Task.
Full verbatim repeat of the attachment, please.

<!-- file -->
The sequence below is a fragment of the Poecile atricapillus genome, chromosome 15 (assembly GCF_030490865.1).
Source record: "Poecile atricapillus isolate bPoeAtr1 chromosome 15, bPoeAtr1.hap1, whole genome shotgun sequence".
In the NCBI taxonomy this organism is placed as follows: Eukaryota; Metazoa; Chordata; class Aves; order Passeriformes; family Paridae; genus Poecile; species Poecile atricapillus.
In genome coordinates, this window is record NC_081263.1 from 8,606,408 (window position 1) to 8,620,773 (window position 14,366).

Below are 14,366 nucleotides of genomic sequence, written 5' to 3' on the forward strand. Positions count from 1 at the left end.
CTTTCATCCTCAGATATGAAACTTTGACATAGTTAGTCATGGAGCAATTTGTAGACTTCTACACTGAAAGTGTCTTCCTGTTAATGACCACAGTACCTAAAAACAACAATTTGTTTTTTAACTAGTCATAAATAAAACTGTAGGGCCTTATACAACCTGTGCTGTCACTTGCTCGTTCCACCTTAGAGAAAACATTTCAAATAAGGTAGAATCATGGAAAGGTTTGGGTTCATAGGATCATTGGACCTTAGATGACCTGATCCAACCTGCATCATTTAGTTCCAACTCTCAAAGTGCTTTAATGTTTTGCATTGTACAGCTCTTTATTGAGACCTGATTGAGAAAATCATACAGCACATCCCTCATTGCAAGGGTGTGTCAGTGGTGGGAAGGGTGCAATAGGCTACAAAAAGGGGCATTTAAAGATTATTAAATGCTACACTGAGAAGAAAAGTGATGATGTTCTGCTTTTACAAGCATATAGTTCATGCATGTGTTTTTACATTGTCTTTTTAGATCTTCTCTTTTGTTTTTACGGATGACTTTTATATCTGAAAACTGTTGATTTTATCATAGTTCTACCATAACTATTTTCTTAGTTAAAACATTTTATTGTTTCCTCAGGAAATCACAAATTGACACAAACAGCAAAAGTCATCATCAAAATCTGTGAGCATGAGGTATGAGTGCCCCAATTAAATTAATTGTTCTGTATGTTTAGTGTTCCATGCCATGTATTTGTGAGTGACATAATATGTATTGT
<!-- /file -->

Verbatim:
The sequence below is a fragment of the Poecile atricapillus genome, chromosome 15 (assembly GCF_030490865.1).
Source record: "Poecile atricapillus isolate bPoeAtr1 chromosome 15, bPoeAtr1.hap1, whole genome shotgun sequence".
In the NCBI taxonomy this organism is placed as follows: Eukaryota; Metazoa; Chordata; class Aves; order Passeriformes; family Paridae; genus Poecile; species Poecile atricapillus.
In genome coordinates, this window is record NC_081263.1 from 8,606,408 (window position 1) to 8,620,773 (window position 14,366).

Below are 14,366 nucleotides of genomic sequence, written 5' to 3' on the forward strand. Positions count from 1 at the left end.
CTTTCATCCTCAGATATGAAACTTTGACATAGTTAGTCATGGAGCAATTTGTAGACTTCTACACTGAAAGTGTCTTCCTGTTAATGACCACAGTACCTAAAAACAACAATTTGTTTTTTAACTAGTCATAAATAAAACTGTAGGGCCTTATACAACCTGTGCTGTCACTTGCTCGTTCCACCTTAGAGAAAACATTTCAAATAAGGTAGAATCATGGAAAGGTTTGGGTTCATAGGATCATTGGACCTTAGATGACCTGATCCAACCTGCATCATTTAGTTCCAACTCTCAAAGTGCTTTAATGTTTTGCATTGTACAGCTCTTTATTGAGACCTGATTGAGAAAATCATACAGCACATCCCTCATTGCAAGGGTGTGTCAGTGGTGGGAAGGGTGCAATAGGCTACAAAAAGGGGCATTTAAAGATTATTAAATGCTACACTGAGAAGAAAAGTGATGATGTTCTGCTTTTACAAGCATATAGTTCATGCATGTGTTTTTACATTGTCTTTTTAGATCTTCTCTTTTGTTTTTACGGATGACTTTTATATCTGAAAACTGTTGATTTTATCATAGTTCTACCATAACTATTTTCTTAGTTAAAACATTTTATTGTTTCCTCAGGAAATCACAAATTGACACAAACAGCAAAAGTCATCATCAAAATCTGTGAGCATGAGGTATGAGTGCCCCAATTAAATTAATTGTTCTGTATGTTTAGTGTTCCATGCCATGTATTTGTGAGTGACATAATATGTATTGT